You’d think it would be easy to understand that cake and candy have been eliminated when it’s clear that I’ve lost 25 kilos and my skin has become “smooth again”

I’ve learned over time to think that it’s actually better for me not to eat, or do, or stress. And the list is quite long.

Restriction on the other hand?

I’ve found that limiting never works over time for me. Therefore, it is either to take it out of “my equation”, or to accept it in everyday life.

The ability to execute improves every day with good habits

For every week you’ve trained well all week, it’s easier to do it next week. The same goes for quitting snus, sugar or other things. So is introducing a morning routine of yoga and meditation.

Better decisions, better health

Decisions I make at work and at home have become different as I have learned to think about how things will actually be in the future from the decisions I make, and not how things will be now or tomorrow.

The benefits of better impulse control

When you strengthen your impulse control, it opens up a world of benefits. Imagine having peace of mind in decision-making moments, like choosing an apple instead of cake. Or waiting to buy until the sale starts, rather than rushing to the checkout at full price.

  • Improve your health by choosing healthier food and resisting unhealthy temptations
  • More savings by avoiding impulse purchases and shopping more economically
  • Strengthen friendships and relationships by thinking before you speak or react
  • Improved work performance by concentrating on tasks without distraction
  • Increased confidence that comes from knowing you can trust your own decisions
  • Less stress because you don’t worry about your impulses afterwards
  • Better time management by resisting the urge to procrastinate or be distracted
  • More satisfaction from enjoying what you have, instead of always seeking something new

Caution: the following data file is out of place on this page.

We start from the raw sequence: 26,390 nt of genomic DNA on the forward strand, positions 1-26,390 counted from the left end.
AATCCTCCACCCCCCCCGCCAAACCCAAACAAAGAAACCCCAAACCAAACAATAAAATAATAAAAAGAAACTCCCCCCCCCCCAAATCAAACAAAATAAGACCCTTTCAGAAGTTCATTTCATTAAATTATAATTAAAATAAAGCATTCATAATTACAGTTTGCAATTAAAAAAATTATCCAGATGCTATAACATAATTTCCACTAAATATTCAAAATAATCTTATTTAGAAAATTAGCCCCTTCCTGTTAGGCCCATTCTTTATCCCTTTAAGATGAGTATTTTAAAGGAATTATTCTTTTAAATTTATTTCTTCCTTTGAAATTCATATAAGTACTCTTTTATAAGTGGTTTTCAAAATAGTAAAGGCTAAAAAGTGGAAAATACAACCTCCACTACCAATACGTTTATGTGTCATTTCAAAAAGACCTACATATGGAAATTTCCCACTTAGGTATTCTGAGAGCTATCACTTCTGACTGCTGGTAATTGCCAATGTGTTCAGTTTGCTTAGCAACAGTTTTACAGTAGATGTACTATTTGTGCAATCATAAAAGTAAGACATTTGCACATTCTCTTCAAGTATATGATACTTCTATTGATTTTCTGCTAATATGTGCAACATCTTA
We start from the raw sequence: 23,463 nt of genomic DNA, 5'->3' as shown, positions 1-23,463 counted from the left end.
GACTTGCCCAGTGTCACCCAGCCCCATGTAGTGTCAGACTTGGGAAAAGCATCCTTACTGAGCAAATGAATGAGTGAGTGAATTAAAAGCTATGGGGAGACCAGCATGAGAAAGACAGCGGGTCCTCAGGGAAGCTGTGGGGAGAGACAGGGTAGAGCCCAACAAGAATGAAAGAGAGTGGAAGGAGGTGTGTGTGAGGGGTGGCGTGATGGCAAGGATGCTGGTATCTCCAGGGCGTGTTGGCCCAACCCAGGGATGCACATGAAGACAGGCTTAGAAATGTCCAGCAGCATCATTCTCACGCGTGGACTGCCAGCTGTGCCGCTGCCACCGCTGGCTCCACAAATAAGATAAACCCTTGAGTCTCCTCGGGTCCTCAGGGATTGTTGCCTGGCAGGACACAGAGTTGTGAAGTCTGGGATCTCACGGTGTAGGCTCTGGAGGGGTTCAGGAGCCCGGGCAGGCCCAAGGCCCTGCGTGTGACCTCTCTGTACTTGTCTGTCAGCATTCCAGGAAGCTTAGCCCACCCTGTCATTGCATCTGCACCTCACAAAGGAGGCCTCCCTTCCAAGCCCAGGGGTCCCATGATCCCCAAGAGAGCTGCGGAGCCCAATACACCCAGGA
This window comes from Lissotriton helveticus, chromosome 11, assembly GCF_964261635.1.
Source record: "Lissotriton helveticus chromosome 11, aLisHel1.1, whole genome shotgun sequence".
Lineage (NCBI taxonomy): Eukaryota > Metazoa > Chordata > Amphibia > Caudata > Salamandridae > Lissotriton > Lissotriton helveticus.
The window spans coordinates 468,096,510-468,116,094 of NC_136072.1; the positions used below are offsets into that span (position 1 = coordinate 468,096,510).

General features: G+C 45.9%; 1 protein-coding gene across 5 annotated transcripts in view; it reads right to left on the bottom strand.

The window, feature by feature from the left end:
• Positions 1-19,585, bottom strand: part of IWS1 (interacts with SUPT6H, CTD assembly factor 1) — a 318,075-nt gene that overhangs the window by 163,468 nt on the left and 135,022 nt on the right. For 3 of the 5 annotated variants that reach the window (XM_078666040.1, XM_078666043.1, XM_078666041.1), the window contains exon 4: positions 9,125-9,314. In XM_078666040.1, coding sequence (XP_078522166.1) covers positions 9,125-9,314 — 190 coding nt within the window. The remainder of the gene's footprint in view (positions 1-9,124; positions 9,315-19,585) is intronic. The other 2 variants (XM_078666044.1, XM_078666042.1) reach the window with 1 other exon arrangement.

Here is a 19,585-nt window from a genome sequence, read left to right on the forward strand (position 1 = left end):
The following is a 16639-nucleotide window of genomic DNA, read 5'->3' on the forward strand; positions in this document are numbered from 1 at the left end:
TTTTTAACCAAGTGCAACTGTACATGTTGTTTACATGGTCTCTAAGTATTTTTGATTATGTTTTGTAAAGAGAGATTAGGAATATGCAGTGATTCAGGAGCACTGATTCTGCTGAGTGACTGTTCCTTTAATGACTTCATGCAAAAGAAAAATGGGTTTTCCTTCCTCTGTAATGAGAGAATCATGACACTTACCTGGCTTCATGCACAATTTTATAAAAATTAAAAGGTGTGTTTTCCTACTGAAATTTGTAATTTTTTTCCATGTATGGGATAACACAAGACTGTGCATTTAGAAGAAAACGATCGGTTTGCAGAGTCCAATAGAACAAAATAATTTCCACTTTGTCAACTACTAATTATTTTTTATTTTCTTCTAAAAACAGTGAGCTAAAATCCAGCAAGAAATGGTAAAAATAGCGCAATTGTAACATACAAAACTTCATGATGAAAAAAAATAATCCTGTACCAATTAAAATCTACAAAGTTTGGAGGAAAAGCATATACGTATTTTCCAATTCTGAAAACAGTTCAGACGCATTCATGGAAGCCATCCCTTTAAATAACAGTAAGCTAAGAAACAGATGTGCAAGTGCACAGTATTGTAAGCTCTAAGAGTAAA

• Increased overall happiness, as you avoid negative consequences of impulsive choices
  • Greater sense of control over your own life and future prospects

Healthier choices

Better impulse control can lead to healthier choices, more money saved, and stronger relationships. That’s because you think twice before you say or do something you might regret. Over time, as your impulse control grows, you’ll notice a sense of inner strength and confidence.

You’ll know that you can trust yourself to make the best choices, not just the easiest or quickest. And that, my friend, is a superpower worth working for.

Can you stand up to a marshmallow?

Have you heard of the marshmallow study on children? Children were given a marshmallow with the expectation that if they didn’t take it, they would get a bigger prize in the next round.

The experiment is world-renowned for many discoveries. The two findings I find most interesting are that the expectations of the big prize of not eating the marshmallow in the first place actually had the opposite effect.

Marshmallows in a hot chocolate

It turns out that it’s better not to think about the big reward you can expect if you abstain now than to think about it.

At the same time, there has been a clear correlation that children who had the ability to wait for greater rewards at an early age have generally done better in school and careers than children who were unable to wait.

10 minutes of control

To keep temptation at bay, try to set clear boundaries for yourself. When something tempts you, give yourself time to think. A good rule can be the “10-minute rule”. If you want something strong, wait ten minutes. Use the waiting time well.

Do something to distract your mind, like going for a walk, drawing, or listening to your music. Most often, you will find that the impulse subsides and you will feel stronger each time you resist.


Impulse control is like a muscle. The more you train it, the stronger it becomes. Start today with small, conscious choices. Celebrate every step you take to become more aware of your impulses. Remember that no one is perfect, and stumbling is part of the journey towards better self-control.

Want to dive deeper? Keep reading and explore more resources. You have the strength within you to master your impulses. So take the first step now. Become the captain of your own ship and steer clear of the reefs of impulse.